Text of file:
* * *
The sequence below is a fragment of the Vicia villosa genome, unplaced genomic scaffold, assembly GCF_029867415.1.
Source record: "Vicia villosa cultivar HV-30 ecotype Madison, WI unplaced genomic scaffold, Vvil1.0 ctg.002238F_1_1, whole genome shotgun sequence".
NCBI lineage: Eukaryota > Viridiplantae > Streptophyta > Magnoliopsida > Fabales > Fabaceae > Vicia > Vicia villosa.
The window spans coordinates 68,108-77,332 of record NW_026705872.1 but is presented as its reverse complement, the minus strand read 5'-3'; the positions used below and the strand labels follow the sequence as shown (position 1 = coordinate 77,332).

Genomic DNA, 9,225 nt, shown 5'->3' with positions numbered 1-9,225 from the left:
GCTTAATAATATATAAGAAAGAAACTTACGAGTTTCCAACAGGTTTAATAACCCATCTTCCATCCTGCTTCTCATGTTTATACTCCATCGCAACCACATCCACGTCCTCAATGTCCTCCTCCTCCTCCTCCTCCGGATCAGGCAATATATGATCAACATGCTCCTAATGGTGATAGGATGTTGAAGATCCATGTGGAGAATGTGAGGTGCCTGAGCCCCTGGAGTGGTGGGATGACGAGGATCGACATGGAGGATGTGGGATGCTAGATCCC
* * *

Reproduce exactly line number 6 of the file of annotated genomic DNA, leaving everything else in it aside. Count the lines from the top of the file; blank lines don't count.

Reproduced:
GCTTAATAATATATAAGAAAGAAACTTACGAGTTTCCAACAGGTTTAATAACCCATCTTCCATCCTGCTTCTCATGTTTATACTCCATCGCAACCACATCCACGTCCTCAATGTCCTCCTCCTCCTCCTCCTCCGGATCAGGCAATATATGATCAACATGCTCCTAATGGTGATAGGATGTTGAAGATCCATGTGGAGAATGTGAGGTGCCTGAGCCCCTGGAGTGGTGGGATGACGAGGATCGACATGGAGGATGTGGGATGCTAGATCCC